A winter of prolonged, widespread, bitter cold weather throughout much of the United States led to a record-breaking natural gas withdrawal season in 2014, bringing inventories of natural gas to a 11-year low. EIA’s Short-Term Energy Outlook (STEO) forecasts a robust injection season (April-October) with nearly 2,500 billion cubic feet (Bcf) added to storage as operators seek to rebuild inventory levels.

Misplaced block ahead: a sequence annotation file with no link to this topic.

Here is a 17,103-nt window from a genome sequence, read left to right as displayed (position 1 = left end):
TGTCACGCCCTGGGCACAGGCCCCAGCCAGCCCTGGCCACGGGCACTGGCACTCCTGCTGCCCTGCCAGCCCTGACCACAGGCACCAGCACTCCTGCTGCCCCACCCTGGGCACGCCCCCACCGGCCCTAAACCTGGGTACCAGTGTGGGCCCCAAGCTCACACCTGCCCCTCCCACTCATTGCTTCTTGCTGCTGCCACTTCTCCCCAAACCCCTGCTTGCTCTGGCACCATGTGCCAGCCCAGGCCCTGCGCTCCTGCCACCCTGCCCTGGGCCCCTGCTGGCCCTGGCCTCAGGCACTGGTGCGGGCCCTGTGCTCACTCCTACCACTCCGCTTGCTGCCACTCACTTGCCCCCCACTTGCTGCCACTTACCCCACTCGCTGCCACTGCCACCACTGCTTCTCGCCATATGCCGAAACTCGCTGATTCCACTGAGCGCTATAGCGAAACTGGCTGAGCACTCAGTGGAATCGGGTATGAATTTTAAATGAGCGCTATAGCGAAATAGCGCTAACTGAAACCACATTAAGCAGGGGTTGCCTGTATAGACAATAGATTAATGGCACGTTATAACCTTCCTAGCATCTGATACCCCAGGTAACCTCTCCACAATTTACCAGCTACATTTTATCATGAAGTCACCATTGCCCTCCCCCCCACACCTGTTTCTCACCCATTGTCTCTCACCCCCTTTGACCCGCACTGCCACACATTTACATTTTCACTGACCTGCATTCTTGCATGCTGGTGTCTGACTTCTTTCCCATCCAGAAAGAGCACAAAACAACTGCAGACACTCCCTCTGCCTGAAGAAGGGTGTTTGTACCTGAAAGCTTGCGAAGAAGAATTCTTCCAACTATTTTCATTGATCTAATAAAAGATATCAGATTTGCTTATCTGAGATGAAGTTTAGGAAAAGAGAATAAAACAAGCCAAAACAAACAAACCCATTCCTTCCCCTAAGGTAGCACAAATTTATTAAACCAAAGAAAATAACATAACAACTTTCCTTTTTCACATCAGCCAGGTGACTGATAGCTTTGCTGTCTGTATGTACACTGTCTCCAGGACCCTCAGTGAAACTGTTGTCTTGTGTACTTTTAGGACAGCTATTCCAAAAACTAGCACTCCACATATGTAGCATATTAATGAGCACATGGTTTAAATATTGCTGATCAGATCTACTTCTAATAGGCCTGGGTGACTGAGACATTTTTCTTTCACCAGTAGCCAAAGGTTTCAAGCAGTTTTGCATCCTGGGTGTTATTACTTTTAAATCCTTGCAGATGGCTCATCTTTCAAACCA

The projected inventory level at the end of the current withdrawal season at the end of March results from a record winter withdrawal of 2,851 Bcf. Demand driven by cold weather has played a major role in driving this winter’s high withdrawals. From November 1, 2013 through March 10, 2014, U.S. consumption of natural gas averaged 91.2 billion cubic feet per day (Bcf/d), an increase of 10% over the same days last winter and 13% over the average for these days during the past five winters. Residential/commercial consumption increased by 17% over the same days in the 2012-13 winter season, while population-weighted heating degree days (indicating cold weather) increased by 16%, according to data from Bentek Energy LLC.